Tired of working for a boss, Henry Meding in 1983 began selling seafood from his pickup truck. It went so well that the former electrician built a restaurant and market on Del. 1 in Milford.
The restaurant, Meding’s Seafood, is now an institution. “People love our fried oysters,” says Henry’s son, Rob Meding, who came aboard in 1990. “We also have really good crab cakes, and people call us from all over to overnight crabs to them.”
The business is doing its part to preserve the county’s centuries-old link with the water. Area fishermen still bring product to the market, says Meding, who fished the Delaware Bay as a child. Although the propeller out front once belonged to the aircraft carrier U.S.S. Shangri-La, it could symbolize the shipbuilding industries that once thrived in Milford. (medingsseafood.com)
Other businesses also display Kent County’s heritage. For example, Fifer Orchards in Camden-Wyoming, founded in 1919 by Charles F. Fifer, demonstrates the county’s connection with the land.
Like many farmers at that time, Fifer was heavy into peaches. But thanks to Fifer’s foresight, the orchard survived the blight that crippled the industry soon after. “Charles Fifer was the pioneer of the way we do things today,” says Mike Fennemore, whose mother is Mary Fifer Fennemore. “We don’t put our eggs in one basket.”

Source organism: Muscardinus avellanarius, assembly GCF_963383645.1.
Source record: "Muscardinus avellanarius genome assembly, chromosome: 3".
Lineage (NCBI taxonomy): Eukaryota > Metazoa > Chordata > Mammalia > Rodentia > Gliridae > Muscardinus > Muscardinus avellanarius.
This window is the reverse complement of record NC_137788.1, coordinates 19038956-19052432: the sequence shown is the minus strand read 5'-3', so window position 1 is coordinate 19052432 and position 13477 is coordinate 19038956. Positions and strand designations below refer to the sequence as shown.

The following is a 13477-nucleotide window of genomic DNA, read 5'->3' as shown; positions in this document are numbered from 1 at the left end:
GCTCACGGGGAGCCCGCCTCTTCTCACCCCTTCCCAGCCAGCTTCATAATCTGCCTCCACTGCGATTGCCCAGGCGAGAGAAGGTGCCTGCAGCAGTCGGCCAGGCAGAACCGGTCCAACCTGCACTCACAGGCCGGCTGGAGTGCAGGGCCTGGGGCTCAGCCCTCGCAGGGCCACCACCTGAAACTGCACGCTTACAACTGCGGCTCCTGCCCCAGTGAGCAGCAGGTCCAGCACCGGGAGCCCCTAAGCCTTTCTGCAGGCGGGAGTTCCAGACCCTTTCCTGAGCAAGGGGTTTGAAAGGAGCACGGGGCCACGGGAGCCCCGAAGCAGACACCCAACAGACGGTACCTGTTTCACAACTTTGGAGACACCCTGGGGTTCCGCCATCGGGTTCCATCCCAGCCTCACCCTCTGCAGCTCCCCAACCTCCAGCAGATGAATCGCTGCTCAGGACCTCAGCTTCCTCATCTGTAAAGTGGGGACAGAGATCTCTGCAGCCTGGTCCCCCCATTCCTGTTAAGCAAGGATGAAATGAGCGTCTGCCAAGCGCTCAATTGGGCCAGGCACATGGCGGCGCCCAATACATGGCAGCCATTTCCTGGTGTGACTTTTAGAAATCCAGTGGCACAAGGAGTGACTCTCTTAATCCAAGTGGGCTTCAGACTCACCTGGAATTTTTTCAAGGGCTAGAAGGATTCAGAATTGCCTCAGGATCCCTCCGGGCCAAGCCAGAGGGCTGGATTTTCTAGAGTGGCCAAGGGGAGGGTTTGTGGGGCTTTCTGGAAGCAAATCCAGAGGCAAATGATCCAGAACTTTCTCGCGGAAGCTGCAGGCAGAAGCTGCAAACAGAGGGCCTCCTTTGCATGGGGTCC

Peaches, however, remain the orchard’s signature crop. In August, Fifer Orchards and the town of Wyoming celebrate with the Wyoming Peach Festival and Peach Ice Cream Day. (fiferorchards.com)
Kirby & Holloway doesn’t raise animals for its savory scrapple and sausages, but the Harrington company still represents the county’s rural traditions. Russell Kirby, who grew up on a Milford Neck farm, and John Holloway started the plant in 1947 with recipes from Russell’s mother.
The company provides products to Kent County dining spots such as Helen’s Famous Sausage House in Smyrna and the Smyrna Diner. Scrapple is still made in eight cast iron kettles. “You can no longer buy them, and I think they make the best scrapple,” says Rudy Kirby, now the president. The company’s offerings also include turkey and boneless ham.
Agriculture gets a boost from the efforts of the ladybug, which can eat up to 5,000 aphids in its lifetime. In 1974, second-graders at Lulu M. Ross Elementary School in Milford successfully campaigned to make the ladybug Delaware’s state bug. Their story became the inspiration for the LadyBug Shop, which opened in 2003 in downtown Milford.
The shop is owned by Dan and Rhonda Bond, who also own The Towers Bed & Breakfast. Items include a ladybug nightlight, perforated to display the constellations on the ceiling, and fuzzy slippers. The apparel is a big hit during the annual Bug & Bud Festival. (ladybug-shop.com)
In Dover, Delaware Made sells artwork that captures Kent County scenes. “The Green, the buildings, the wetlands—you name it,” says owner Tom Smith. (delawaremade.com)
Happily, customers can view the landscape subjects in person. Idyllic spots like Bombay Hook National Wildlife Refuge and Killens Pond State Park give visitors a glimpse of the past. (fws.gov/northeast/bombayhook, destateparks.com/park/
Some things in Kent County are slow to change, and both residents and visitors are glad of it.